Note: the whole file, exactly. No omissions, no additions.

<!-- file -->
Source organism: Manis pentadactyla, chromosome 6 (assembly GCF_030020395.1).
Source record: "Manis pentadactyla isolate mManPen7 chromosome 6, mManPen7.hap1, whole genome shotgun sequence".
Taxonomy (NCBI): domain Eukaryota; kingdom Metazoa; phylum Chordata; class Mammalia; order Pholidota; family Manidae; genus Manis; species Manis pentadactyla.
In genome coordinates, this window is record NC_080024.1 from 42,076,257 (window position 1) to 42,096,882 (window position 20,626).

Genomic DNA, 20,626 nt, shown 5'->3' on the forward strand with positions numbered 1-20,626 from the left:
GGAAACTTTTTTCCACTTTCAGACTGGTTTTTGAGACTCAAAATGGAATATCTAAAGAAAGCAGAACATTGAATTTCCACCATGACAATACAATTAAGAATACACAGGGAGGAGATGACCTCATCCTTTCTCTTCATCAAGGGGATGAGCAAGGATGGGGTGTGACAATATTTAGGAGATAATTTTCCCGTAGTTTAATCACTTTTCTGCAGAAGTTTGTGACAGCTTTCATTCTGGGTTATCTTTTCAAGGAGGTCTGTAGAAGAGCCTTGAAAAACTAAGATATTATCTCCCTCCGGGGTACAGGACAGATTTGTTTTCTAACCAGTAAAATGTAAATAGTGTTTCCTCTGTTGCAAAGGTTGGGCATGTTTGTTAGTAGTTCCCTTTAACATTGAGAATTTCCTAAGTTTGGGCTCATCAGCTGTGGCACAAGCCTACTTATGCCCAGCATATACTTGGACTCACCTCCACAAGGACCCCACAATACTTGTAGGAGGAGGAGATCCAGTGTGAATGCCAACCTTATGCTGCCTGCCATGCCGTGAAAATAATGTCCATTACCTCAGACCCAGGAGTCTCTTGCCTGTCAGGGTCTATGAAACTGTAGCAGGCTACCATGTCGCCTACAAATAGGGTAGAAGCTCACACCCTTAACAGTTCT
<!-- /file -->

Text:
Source organism: Manis pentadactyla, chromosome 6 (assembly GCF_030020395.1).
Source record: "Manis pentadactyla isolate mManPen7 chromosome 6, mManPen7.hap1, whole genome shotgun sequence".
Taxonomy (NCBI): domain Eukaryota; kingdom Metazoa; phylum Chordata; class Mammalia; order Pholidota; family Manidae; genus Manis; species Manis pentadactyla.
In genome coordinates, this window is record NC_080024.1 from 42,076,257 (window position 1) to 42,096,882 (window position 20,626).

Genomic DNA, 20,626 nt, shown 5'->3' on the forward strand with positions numbered 1-20,626 from the left:
GGAAACTTTTTTCCACTTTCAGACTGGTTTTTGAGACTCAAAATGGAATATCTAAAGAAAGCAGAACATTGAATTTCCACCATGACAATACAATTAAGAATACACAGGGAGGAGATGACCTCATCCTTTCTCTTCATCAAGGGGATGAGCAAGGATGGGGTGTGACAATATTTAGGAGATAATTTTCCCGTAGTTTAATCACTTTTCTGCAGAAGTTTGTGACAGCTTTCATTCTGGGTTATCTTTTCAAGGAGGTCTGTAGAAGAGCCTTGAAAAACTAAGATATTATCTCCCTCCGGGGTACAGGACAGATTTGTTTTCTAACCAGTAAAATGTAAATAGTGTTTCCTCTGTTGCAAAGGTTGGGCATGTTTGTTAGTAGTTCCCTTTAACATTGAGAATTTCCTAAGTTTGGGCTCATCAGCTGTGGCACAAGCCTACTTATGCCCAGCATATACTTGGACTCACCTCCACAAGGACCCCACAATACTTGTAGGAGGAGGAGATCCAGTGTGAATGCCAACCTTATGCTGCCTGCCATGCCGTGAAAATAATGTCCATTACCTCAGACCCAGGAGTCTCTTGCCTGTCAGGGTCTATGAAACTGTAGCAGGCTACCATGTCGCCTACAAATAGGGTAGAAGCTCACACCCTTAACAGTTCT